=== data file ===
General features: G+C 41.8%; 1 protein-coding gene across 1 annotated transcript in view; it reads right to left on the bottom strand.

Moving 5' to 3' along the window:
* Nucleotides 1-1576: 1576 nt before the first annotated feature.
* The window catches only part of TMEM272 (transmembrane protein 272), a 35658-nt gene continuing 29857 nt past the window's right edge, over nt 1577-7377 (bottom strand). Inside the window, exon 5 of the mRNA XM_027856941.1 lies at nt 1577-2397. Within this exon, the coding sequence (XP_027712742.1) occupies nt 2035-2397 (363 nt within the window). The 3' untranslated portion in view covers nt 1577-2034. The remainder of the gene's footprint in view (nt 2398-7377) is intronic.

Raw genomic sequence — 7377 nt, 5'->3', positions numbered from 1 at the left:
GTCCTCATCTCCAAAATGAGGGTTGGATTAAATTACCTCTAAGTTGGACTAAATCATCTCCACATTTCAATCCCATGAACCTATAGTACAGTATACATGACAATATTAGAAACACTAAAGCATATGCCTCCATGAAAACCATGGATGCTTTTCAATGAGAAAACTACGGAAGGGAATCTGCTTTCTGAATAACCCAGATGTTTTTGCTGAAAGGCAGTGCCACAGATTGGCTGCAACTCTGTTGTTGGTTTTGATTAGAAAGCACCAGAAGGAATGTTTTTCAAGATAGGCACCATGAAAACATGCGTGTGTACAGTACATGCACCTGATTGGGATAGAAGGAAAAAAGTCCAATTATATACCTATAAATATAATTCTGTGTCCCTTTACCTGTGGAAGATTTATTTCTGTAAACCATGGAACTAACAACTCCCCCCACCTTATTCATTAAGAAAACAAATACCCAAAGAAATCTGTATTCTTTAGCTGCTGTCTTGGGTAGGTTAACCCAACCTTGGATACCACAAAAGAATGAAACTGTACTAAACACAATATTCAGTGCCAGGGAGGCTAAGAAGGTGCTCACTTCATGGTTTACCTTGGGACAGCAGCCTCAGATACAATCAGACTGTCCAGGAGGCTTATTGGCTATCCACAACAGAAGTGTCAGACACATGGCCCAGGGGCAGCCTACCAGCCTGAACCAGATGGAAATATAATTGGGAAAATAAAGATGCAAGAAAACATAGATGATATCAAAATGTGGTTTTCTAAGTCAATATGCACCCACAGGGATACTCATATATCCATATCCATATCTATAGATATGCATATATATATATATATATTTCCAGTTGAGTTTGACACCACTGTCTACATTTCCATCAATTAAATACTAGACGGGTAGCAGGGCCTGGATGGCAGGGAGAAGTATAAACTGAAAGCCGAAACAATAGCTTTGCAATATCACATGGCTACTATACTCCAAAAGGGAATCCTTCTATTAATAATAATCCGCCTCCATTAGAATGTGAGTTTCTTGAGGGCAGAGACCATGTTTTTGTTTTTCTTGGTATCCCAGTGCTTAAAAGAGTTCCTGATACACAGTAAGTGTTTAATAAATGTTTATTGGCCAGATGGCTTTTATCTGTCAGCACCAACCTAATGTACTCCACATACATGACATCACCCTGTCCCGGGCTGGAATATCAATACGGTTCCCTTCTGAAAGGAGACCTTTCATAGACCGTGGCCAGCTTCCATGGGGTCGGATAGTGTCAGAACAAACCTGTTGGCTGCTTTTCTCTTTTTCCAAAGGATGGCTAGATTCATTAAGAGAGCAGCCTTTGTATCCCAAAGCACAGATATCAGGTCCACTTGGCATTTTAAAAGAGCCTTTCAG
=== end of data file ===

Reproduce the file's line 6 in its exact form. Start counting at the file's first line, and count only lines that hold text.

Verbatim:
GTCCTCATCTCCAAAATGAGGGTTGGATTAAATTACCTCTAAGTTGGACTAAATCATCTCCACATTTCAATCCCATGAACCTATAGTACAGTATACATGACAATATTAGAAACACTAAAGCATATGCCTCCATGAAAACCATGGATGCTTTTCAATGAGAAAACTACGGAAGGGAATCTGCTTTCTGAATAACCCAGATGTTTTTGCTGAAAGGCAGTGCCACAGATTGGCTGCAACTCTGTTGTTGGTTTTGATTAGAAAGCACCAGAAGGAATGTTTTTCAAGATAGGCACCATGAAAACATGCGTGTGTACAGTACATGCACCTGATTGGGATAGAAGGAAAAAAGTCCAATTATATACCTATAAATATAATTCTGTGTCCCTTTACCTGTGGAAGATTTATTTCTGTAAACCATGGAACTAACAACTCCCCCCACCTTATTCATTAAGAAAACAAATACCCAAAGAAATCTGTATTCTTTAGCTGCTGTCTTGGGTAGGTTAACCCAACCTTGGATACCACAAAAGAATGAAACTGTACTAAACACAATATTCAGTGCCAGGGAGGCTAAGAAGGTGCTCACTTCATGGTTTACCTTGGGACAGCAGCCTCAGATACAATCAGACTGTCCAGGAGGCTTATTGGCTATCCACAACAGAAGTGTCAGACACATGGCCCAGGGGCAGCCTACCAGCCTGAACCAGATGGAAATATAATTGGGAAAATAAAGATGCAAGAAAACATAGATGATATCAAAATGTGGTTTTCTAAGTCAATATGCACCCACAGGGATACTCATATATCCATATCCATATCTATAGATATGCATATATATATATATATATTTCCAGTTGAGTTTGACACCACTGTCTACATTTCCATCAATTAAATACTAGACGGGTAGCAGGGCCTGGATGGCAGGGAGAAGTATAAACTGAAAGCCGAAACAATAGCTTTGCAATATCACATGGCTACTATACTCCAAAAGGGAATCCTTCTATTAATAATAATCCGCCTCCATTAGAATGTGAGTTTCTTGAGGGCAGAGACCATGTTTTTGTTTTTCTTGGTATCCCAGTGCTTAAAAGAGTTCCTGATACACAGTAAGTGTTTAATAAATGTTTATTGGCCAGATGGCTTTTATCTGTCAGCACCAACCTAATGTACTCCACATACATGACATCACCCTGTCCCGGGCTGGAATATCAATACGGTTCCCTTCTGAAAGGAGACCTTTCATAGACCGTGGCCAGCTTCCATGGGGTCGGATAGTGTCAGAACAAACCTGTTGGCTGCTTTTCTCTTTTTCCAAAGGATGGCTAGATTCATTAAGAGAGCAGCCTTTGTATCCCAAAGCACAGATATCAGGTCCACTTGGCATTTTAAAAGAGCCTTTCAG